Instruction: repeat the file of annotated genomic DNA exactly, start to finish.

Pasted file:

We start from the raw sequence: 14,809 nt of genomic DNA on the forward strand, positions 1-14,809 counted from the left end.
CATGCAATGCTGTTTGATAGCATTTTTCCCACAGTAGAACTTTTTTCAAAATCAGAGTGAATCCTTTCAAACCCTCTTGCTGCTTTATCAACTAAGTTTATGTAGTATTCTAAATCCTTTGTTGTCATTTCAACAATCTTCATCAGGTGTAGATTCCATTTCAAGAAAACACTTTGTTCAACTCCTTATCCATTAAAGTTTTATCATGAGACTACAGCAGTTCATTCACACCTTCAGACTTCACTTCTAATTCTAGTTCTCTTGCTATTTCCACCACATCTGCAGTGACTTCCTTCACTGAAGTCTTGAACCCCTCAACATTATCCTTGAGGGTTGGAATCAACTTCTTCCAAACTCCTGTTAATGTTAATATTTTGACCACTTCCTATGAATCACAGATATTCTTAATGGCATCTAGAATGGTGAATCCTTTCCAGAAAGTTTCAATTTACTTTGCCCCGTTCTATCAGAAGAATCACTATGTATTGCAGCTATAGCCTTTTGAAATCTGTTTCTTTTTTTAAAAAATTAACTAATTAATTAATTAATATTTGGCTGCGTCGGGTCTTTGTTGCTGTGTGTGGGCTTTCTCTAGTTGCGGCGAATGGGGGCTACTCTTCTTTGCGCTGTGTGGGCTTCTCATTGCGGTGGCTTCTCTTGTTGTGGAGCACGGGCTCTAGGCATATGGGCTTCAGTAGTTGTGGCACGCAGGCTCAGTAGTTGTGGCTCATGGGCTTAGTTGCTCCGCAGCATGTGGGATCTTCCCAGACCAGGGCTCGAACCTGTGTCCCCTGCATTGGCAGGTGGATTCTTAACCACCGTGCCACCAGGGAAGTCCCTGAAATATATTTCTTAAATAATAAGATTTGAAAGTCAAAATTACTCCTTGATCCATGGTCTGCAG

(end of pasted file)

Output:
We start from the raw sequence: 14,809 nt of genomic DNA on the forward strand, positions 1-14,809 counted from the left end.
CATGCAATGCTGTTTGATAGCATTTTTCCCACAGTAGAACTTTTTTCAAAATCAGAGTGAATCCTTTCAAACCCTCTTGCTGCTTTATCAACTAAGTTTATGTAGTATTCTAAATCCTTTGTTGTCATTTCAACAATCTTCATCAGGTGTAGATTCCATTTCAAGAAAACACTTTGTTCAACTCCTTATCCATTAAAGTTTTATCATGAGACTACAGCAGTTCATTCACACCTTCAGACTTCACTTCTAATTCTAGTTCTCTTGCTATTTCCACCACATCTGCAGTGACTTCCTTCACTGAAGTCTTGAACCCCTCAACATTATCCTTGAGGGTTGGAATCAACTTCTTCCAAACTCCTGTTAATGTTAATATTTTGACCACTTCCTATGAATCACAGATATTCTTAATGGCATCTAGAATGGTGAATCCTTTCCAGAAAGTTTCAATTTACTTTGCCCCGTTCTATCAGAAGAATCACTATGTATTGCAGCTATAGCCTTTTGAAATCTGTTTCTTTTTTTAAAAAATTAACTAATTAATTAATTAATATTTGGCTGCGTCGGGTCTTTGTTGCTGTGTGTGGGCTTTCTCTAGTTGCGGCGAATGGGGGCTACTCTTCTTTGCGCTGTGTGGGCTTCTCATTGCGGTGGCTTCTCTTGTTGTGGAGCACGGGCTCTAGGCATATGGGCTTCAGTAGTTGTGGCACGCAGGCTCAGTAGTTGTGGCTCATGGGCTTAGTTGCTCCGCAGCATGTGGGATCTTCCCAGACCAGGGCTCGAACCTGTGTCCCCTGCATTGGCAGGTGGATTCTTAACCACCGTGCCACCAGGGAAGTCCCTGAAATATATTTCTTAAATAATAAGATTTGAAAGTCAAAATTACTCCTTGATCCATGGTCTGCAG